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Nationals' Johnson Slowly Getting His Timing Back

Washington's Nick Johnson is spending long hours on his stroke after missing most of the last two seasons.
Washington's Nick Johnson is spending long hours on his stroke after missing most of the last two seasons. (By Jonathan Newton -- The Washington Post)
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By Chico Harlan
Washington Post Staff Writer
Sunday, March 22, 2009

VIERA, Fla., March 21 -- Nick Johnson started his morning with some hitting, and when he finished that he went to another field for some more hitting, and later on, after lunch, he put on his uniform, played 6 1/2 innings, and did some more hitting. Johnson's insistence to swing and swing some more came from two separate feelings -- gratitude, because his body finally feels good, and determination, because sometimes, his swing still doesn't.

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"No, I wouldn't say my swing feels like I want it to," Johnson said. "But hopefully in these next couple weeks I can turn it up a notch. I'm just trying to get that feel, just to be ready when the bell rings."

Johnson arrived at Space Coast Stadium on Saturday morning with a .167 spring training average (5 for 30), not that he knew the numbers. He just knew the root cause: He was still searching for comfort. So at 10 a.m. he took batting practice on the main field, and then asked hitting coach Rick Eckstein to join him on a minor league field for another 15 minutes of work. On this day, the Washington Nationals had Johnson batting fourth, starting at first base. Still treated by those around him as a known commodity, Johnson intended to prove them right.

The great gap in Johnson's track record provides the context for this spring. Johnson, 30, didn't play at all in 2007 because of a right leg fracture. He played in 38 games last year because of a wrist injury. Other position players have missed single seasons and returned to old form, no problem, but few have ever been counted on to do so much after missing such big chunks of their prime. In the mid-1990s, because of assorted injuries, Eric Davis played only 37 games across a two-year stretch, and returned to Cincinnati in 1996, at age 33, hitting .287 with 26 home runs. With his famous prosthetic hip, Bo Jackson returned in 1993 after missing almost two full years, but he never matched his original potential. Ted Williams, like others in his generation, missed three full seasons because of World War II, and, well, "he did pretty good," Johnson said.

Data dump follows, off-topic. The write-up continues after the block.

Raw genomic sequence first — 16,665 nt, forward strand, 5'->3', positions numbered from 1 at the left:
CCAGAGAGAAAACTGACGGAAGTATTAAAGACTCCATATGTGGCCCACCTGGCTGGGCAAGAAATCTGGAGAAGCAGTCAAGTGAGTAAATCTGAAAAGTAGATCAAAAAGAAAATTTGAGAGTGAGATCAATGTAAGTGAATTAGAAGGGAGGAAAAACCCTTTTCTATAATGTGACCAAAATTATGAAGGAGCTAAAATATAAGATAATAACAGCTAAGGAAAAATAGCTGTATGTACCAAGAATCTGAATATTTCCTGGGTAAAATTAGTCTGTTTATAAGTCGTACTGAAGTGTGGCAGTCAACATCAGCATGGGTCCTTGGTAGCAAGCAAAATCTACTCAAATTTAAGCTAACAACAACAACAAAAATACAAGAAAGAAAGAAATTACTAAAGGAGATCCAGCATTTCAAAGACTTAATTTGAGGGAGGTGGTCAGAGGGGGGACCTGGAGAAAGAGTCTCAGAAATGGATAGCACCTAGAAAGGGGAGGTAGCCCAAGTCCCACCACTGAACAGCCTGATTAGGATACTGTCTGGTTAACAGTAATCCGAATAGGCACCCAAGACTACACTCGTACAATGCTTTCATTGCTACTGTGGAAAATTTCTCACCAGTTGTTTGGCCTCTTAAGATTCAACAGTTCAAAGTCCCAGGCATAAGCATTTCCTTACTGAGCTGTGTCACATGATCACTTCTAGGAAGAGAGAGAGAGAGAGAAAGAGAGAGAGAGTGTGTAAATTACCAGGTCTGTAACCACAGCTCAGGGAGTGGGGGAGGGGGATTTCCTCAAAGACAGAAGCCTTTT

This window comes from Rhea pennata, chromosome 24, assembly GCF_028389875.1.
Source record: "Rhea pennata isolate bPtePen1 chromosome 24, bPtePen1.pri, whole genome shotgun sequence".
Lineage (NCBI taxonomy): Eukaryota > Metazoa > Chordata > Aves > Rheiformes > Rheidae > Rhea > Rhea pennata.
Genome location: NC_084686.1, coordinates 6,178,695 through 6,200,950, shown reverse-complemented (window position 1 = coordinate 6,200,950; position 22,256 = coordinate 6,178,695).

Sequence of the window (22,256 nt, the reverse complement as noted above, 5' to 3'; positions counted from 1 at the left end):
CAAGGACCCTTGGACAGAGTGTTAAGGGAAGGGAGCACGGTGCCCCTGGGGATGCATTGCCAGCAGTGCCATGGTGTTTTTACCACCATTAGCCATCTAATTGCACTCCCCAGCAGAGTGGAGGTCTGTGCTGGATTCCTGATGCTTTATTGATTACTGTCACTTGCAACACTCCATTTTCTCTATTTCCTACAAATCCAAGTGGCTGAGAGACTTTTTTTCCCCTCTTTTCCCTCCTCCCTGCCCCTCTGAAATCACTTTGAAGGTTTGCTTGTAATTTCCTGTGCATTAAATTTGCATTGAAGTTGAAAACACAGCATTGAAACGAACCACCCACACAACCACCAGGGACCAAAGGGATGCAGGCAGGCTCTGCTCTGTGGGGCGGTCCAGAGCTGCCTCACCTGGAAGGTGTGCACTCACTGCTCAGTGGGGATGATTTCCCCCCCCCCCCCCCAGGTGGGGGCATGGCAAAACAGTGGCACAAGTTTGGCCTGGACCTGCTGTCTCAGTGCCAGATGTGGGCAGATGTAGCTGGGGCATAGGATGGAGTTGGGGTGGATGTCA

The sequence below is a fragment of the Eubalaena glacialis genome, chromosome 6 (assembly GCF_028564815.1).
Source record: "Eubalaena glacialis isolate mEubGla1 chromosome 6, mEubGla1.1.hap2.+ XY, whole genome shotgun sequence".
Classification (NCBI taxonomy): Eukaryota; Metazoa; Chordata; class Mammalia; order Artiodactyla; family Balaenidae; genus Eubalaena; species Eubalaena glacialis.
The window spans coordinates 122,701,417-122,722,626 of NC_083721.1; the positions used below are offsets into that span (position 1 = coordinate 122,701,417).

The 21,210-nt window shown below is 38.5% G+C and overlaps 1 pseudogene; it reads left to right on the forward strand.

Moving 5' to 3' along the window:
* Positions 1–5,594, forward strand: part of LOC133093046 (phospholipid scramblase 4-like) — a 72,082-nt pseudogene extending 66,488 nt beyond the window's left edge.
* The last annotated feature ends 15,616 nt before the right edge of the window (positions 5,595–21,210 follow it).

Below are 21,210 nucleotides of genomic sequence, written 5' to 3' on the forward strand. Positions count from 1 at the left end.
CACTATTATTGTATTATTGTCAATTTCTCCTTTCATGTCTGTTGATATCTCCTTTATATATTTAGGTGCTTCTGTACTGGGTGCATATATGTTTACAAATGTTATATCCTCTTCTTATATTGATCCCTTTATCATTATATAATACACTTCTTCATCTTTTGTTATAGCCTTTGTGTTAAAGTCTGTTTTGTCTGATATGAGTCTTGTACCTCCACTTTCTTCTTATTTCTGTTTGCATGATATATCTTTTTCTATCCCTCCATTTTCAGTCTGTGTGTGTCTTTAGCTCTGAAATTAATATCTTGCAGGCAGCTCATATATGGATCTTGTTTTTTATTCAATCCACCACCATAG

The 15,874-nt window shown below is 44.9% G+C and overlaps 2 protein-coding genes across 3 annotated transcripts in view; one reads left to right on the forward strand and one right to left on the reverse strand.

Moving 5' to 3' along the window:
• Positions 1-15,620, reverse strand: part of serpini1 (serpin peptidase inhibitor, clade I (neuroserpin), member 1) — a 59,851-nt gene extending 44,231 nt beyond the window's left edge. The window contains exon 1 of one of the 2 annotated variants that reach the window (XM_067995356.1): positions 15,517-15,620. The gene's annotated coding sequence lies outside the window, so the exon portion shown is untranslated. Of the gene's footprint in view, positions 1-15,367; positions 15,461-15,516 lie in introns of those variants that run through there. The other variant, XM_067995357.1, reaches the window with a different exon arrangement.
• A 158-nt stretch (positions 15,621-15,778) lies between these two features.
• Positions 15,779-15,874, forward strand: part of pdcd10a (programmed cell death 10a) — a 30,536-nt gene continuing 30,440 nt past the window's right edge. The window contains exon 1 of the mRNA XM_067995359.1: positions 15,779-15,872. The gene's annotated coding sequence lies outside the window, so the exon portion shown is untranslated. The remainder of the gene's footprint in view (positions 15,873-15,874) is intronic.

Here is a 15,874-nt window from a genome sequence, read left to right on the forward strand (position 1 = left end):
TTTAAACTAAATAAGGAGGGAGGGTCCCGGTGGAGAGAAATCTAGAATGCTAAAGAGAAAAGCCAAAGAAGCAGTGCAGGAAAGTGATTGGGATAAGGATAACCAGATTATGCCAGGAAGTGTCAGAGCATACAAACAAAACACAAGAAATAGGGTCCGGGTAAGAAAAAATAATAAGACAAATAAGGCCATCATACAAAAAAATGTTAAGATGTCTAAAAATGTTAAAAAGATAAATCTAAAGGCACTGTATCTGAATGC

When one accounts for Johnson's prior history -- modest but manageable injuries from 2001 to '06 -- and the severity of his injuries since, there are few modern comparables.

"It's tough to know," said one National League scout, who has watched Johnson four or five times this spring. "Health is the big thing with him. He's missed so much time. His timing has sometimes looked a little off, but no, no red flags."

Even now that you need a telescope to view his track record, Johnson represents, to Washington, a known quantity: He works the count. He walks a lot. He reaches base four times in 10. Nationals Manager Manny Acta has said that Johnson will "be out there [at first base] regardless of what he does in spring training."

Said Acta: "It's a constant value."

For Johnson, hitting is more a matter of timing than muscle memory, and he's used the spring to recapture that. Never has he worried that his skills have eroded, he said. He'd be working on finding a rhythm no matter the situation; even those coming off 600 at-bat seasons, after all, must compensate for a winter of inactivity.

In recent weeks, Johnson has worked with Eckstein, studying video of his best season, 2006, and his best swings this spring. Right now, the swings are mirror images -- or at least that's the way it works when Johnson is taking batting practice. He's found a reliable stance, spreading his feet wider apart than they were during his short stint last season. Asked if he could feel evidence of the missed time, Johnson said, "I don't know, not really. I'm always working like this, and even if I hadn't missed two years I'd be working on my swing right now, getting it back to where it was."

On the minor league field, Eckstein watched from behind the cage. Coach Tim Foli threw round after round, alternating pitches on the inside and outside corners. After lashing a line drive to left-center field -- hands in, elbow tight -- Johnson declared himself happy with the result, and walked back to the clubhouse.

"You didn't even get to see my best stuff," Foli joked.

For the second day in a row, Johnson was starting.

"Hopefully," Eckstein said, "all these at-bats can trigger something."

When Johnson came to bat in the sixth inning against St. Louis starter Kyle Lohse, he was already 0 for 2. He took a called strike on the outside corner, then watched three straight balls. He fouled the fifth pitch of the at bat, loading the count. The sixth pitch Johnson skied to left-center field, towering, right into the wind -- and it hung up there long enough that you could watch it like a New Year's ball. It fell right behind the outfield fence. Johnson had an opposite-field home run, his third of the spring.

"He's capable of that," Acta later said. "The more at-bats he gets, the more he will feel comfortable, and we're happy where he's at. Everybody obviously wanted to see a .350 batting average right now, but that doesn't tell the full story of where he's at."


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